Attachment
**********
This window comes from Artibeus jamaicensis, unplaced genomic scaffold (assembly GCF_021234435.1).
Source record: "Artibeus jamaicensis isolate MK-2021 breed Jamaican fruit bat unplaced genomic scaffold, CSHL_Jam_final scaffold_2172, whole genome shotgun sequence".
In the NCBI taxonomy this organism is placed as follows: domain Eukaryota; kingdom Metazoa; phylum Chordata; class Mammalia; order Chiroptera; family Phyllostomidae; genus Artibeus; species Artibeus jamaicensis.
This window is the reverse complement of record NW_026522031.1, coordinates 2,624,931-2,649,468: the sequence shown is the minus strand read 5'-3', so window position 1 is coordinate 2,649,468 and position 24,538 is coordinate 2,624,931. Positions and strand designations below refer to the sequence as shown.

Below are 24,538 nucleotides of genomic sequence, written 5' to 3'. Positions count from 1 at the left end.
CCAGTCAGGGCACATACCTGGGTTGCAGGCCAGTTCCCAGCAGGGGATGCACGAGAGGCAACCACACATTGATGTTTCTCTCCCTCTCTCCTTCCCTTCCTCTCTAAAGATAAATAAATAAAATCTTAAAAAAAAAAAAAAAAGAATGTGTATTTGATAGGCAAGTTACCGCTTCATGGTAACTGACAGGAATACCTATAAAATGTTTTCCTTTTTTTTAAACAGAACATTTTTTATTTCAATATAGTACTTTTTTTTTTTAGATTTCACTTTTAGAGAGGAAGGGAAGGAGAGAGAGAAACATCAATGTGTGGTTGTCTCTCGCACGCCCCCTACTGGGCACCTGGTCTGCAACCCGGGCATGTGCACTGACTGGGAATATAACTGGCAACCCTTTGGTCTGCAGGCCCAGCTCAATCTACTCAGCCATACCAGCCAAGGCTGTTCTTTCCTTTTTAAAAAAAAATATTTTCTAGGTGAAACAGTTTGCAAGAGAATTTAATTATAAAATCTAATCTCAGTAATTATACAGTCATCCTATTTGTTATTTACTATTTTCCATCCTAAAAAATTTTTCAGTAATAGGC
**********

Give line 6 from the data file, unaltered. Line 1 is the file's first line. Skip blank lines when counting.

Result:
CCAGTCAGGGCACATACCTGGGTTGCAGGCCAGTTCCCAGCAGGGGATGCACGAGAGGCAACCACACATTGATGTTTCTCTCCCTCTCTCCTTCCCTTCCTCTCTAAAGATAAATAAATAAAATCTTAAAAAAAAAAAAAAAAGAATGTGTATTTGATAGGCAAGTTACCGCTTCATGGTAACTGACAGGAATACCTATAAAATGTTTTCCTTTTTTTTAAACAGAACATTTTTTATTTCAATATAGTACTTTTTTTTTTTAGATTTCACTTTTAGAGAGGAAGGGAAGGAGAGAGAGAAACATCAATGTGTGGTTGTCTCTCGCACGCCCCCTACTGGGCACCTGGTCTGCAACCCGGGCATGTGCACTGACTGGGAATATAACTGGCAACCCTTTGGTCTGCAGGCCCAGCTCAATCTACTCAGCCATACCAGCCAAGGCTGTTCTTTCCTTTTTAAAAAAAAATATTTTCTAGGTGAAACAGTTTGCAAGAGAATTTAATTATAAAATCTAATCTCAGTAATTATACAGTCATCCTATTTGTTATTTACTATTTTCCATCCTAAAAAATTTTTCAGTAATAGGC